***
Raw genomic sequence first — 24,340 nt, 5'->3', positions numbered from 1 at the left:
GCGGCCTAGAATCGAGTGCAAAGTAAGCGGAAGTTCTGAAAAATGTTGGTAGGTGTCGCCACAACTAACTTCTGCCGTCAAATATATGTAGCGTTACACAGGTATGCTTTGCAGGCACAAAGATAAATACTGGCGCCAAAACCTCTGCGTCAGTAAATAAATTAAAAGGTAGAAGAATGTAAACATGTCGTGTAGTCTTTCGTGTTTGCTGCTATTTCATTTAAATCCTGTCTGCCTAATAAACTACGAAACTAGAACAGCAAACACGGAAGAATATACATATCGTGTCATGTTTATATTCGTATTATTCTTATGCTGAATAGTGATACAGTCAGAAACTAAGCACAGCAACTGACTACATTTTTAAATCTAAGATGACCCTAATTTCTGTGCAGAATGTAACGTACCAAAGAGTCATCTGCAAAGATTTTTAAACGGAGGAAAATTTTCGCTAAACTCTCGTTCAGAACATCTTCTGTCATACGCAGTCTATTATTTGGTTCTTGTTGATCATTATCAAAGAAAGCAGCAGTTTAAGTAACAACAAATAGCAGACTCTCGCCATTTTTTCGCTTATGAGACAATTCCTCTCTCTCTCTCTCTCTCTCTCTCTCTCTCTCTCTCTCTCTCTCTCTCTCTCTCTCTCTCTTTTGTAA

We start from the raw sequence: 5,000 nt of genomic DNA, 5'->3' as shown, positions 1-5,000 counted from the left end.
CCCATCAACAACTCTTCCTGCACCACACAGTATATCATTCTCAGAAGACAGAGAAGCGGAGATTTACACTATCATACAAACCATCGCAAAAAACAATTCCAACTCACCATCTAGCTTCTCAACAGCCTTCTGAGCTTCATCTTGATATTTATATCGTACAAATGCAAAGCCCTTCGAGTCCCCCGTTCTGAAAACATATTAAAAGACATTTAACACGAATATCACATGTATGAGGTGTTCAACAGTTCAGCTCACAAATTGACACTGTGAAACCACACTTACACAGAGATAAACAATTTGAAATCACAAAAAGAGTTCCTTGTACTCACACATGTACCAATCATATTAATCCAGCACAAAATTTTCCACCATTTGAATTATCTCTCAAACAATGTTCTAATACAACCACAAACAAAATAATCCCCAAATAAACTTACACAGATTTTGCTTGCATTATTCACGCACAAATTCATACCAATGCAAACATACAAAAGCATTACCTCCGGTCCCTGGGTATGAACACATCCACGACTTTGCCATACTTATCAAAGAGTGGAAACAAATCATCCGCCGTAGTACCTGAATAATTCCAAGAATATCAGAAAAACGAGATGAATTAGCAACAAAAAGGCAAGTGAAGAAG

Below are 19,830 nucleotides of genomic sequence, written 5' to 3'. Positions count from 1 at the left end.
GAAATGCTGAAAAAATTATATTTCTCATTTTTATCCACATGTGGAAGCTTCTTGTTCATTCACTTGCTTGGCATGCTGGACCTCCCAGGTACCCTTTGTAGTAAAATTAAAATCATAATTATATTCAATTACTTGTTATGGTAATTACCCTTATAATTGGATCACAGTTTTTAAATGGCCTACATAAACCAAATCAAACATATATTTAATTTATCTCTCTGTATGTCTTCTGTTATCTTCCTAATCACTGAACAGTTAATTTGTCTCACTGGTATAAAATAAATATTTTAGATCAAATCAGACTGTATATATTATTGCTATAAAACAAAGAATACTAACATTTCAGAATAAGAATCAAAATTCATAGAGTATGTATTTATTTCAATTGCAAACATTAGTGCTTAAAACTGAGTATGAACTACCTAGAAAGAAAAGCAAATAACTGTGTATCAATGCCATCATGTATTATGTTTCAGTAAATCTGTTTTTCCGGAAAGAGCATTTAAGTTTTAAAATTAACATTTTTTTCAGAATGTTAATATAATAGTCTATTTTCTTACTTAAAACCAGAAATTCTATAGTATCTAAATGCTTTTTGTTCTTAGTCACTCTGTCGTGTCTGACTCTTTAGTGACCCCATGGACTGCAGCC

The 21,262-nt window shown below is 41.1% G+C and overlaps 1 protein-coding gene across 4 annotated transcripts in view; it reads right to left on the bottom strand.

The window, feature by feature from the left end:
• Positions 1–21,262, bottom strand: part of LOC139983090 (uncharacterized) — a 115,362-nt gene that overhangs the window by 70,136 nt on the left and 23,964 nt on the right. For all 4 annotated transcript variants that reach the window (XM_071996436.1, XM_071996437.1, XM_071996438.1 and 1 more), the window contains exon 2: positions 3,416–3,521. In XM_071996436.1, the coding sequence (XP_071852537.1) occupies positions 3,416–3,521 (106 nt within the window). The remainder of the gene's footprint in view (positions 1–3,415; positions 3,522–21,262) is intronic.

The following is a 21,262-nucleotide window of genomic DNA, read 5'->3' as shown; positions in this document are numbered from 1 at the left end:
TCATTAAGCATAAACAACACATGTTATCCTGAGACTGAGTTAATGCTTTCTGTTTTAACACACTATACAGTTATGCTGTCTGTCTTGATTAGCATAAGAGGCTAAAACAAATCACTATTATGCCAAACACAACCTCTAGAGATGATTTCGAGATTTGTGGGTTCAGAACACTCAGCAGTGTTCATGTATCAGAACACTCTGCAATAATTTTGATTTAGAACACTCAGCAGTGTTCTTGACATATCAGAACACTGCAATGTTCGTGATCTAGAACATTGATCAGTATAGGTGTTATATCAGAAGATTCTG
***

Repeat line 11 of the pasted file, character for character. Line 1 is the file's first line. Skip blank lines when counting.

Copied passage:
TCATTAAGCATAAACAACACATGTTATCCTGAGACTGAGTTAATGCTTTCTGTTTTAACACACTATACAGTTATGCTGTCTGTCTTGATTAGCATAAGAGGCTAAAACAAATCACTATTATGCCAAACACAACCTCTAGAGATGATTTCGAGATTTGTGGGTTCAGAACACTCAGCAGTGTTCATGTATCAGAACACTCTGCAATAATTTTGATTTAGAACACTCAGCAGTGTTCTTGACATATCAGAACACTGCAATGTTCGTGATCTAGAACATTGATCAGTATAGGTGTTATATCAGAAGATTCTG